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14 September 2008

Two ASP.NET/VS 2008 Performance Tricks That Even Microsoft Didn’t Know About!

Visual Studio 2008 Perofrmance

Visual Studio 2008 is a huge resources consumer, it takes long to load then long to open your solution, long to run it and debug it. I have been using it for more than a year now after setting VS 2005 to retirement. I have VS 2008 set on a high perforamce Vista Business laptop with 2GB of memory.

While working with ASP.NET on VS 2008 my colleagues and myself started to notice some patterns when running or debugging a web project that will improve performance rapidally. Tricks that do really work and we laugh every time they work at how silly they are.

Here are two interesting tips that we encountered:

1 – The Magical VS 2008/ASP.NET Mouse Moving

When debugging a running ASP.NET application, sometimes, it takes long to step from one code line to the other, usually I run out of patience and I snap my fingers asking Studio to leg it, but obviously that doesn’t work. I started changing my pattern into keep moving the mouse right and left and I have noticed that it takes no time to move from one line to another, tried it again and again and it kept working every time. I even asked my collegues to try it and it worked for them. So, now when I debug I usually click F10 with one hand and move the mouse right and left with the other.

Trick: While debugging ASP.NET with VS 2008 moving the mouse continuously will make debugging faster

2 – The Miraculous VS 2008/ASP.NET Task Bar Click

When hitting F5 or clicking “Run” to run and debug an ASP.NET Website or Web Application, the project used to compile then takes more than a minute, sometimes, to load the browser while I sit patiently looking arround waiting for it to load.

My colleague, Liz Ridley, which happens to have similar laptop specs, was less patient, she used to click randomly on the screen waiting the project browser to run. Suddenly, she clicked the task bar and the browser run at once! Is it a coincidence? She tried it again and again and it worked! Then I tried it and it worked for me, even if I waited for some time before clicking it.

Trick: Clicking on the task bar after the project completes compilation and preparing to launch the browser in debug mode will reduce the browser’s launch time.

Do you think that Microsoft knows about this? Is there a logical explanation for this? No, but it works so enjoy it while you can. If it works for you then please drop me a line of comment to let me know. And if you happen to know similar tricks, then please hit me with it.

12Comments
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  • Lewis September 16th, 2008

    This is the reason why we are called programming monkeys. LOL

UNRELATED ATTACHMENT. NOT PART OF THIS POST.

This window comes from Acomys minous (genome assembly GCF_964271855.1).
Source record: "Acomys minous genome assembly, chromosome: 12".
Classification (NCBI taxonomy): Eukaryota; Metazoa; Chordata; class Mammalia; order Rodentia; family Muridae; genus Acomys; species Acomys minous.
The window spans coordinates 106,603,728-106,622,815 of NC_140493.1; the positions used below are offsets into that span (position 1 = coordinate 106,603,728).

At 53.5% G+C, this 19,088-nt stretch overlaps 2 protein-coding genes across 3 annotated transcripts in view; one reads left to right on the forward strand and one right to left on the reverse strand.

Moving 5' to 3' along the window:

• Brandon Morales September 16th, 2008

    I have noticed and been consistently using tip 1 for some time now. My box is a desktop running dual proc/dual core with 3 gigs of ram, and I still need to do the mouse move trick.

    However, tip two is new to me, and I notice browser lag a lot on debug…I am putting this tip into use immediately

  • we know September 16th, 2008

    It’s well known within microsoft that clicking the taskbar overrides the default sleep code and that moving the mouse boosts application priority

  • Klaus Graefensteiner September 16th, 2008

    πŸ™‚

    I put the IE window underneath the Visual Studio Window during debugging. In this case gravity will speed up the loading of the HTML into the browser.

    And there is a good explanation for this!

    πŸ™‚

  • Adam Tibi September 16th, 2008

    Klaus,

    Thank you for this tip, I never tried it before, but I will.

  • SuperJason September 16th, 2008

    Somebody call Microsoft! These are obviously reproducible issues, so they should fix them!

  • Adam Tibi September 16th, 2008

    SuperJason,

    Until then, enjoy using them!

  • Valamas September 17th, 2008

    Maybe try using command line to start visual studio with a higher priority. You can use NET START and assign high priorty as a default. (Soz, dont have working command handy).

    Moving your mouse across visual studio or clicking the taskbar probably just triggers higher priority on the application in hover or focus.

  • Adam Tibi September 17th, 2008

    Valamas,

    I can’t think of another reason other than this one.

  • An Apple September 17th, 2008

    you have a click a task bar or move your mouse to make a dev app work faster on a machine with 2GB of ram? wow … quality software.

  • Adam Tibi September 17th, 2008

    An Apple Mac fan, aren’t you? πŸ™‚

  • Jimmy Mclean September 17th, 2008

    Excellent tips, saved a lot of time, keep them coming.

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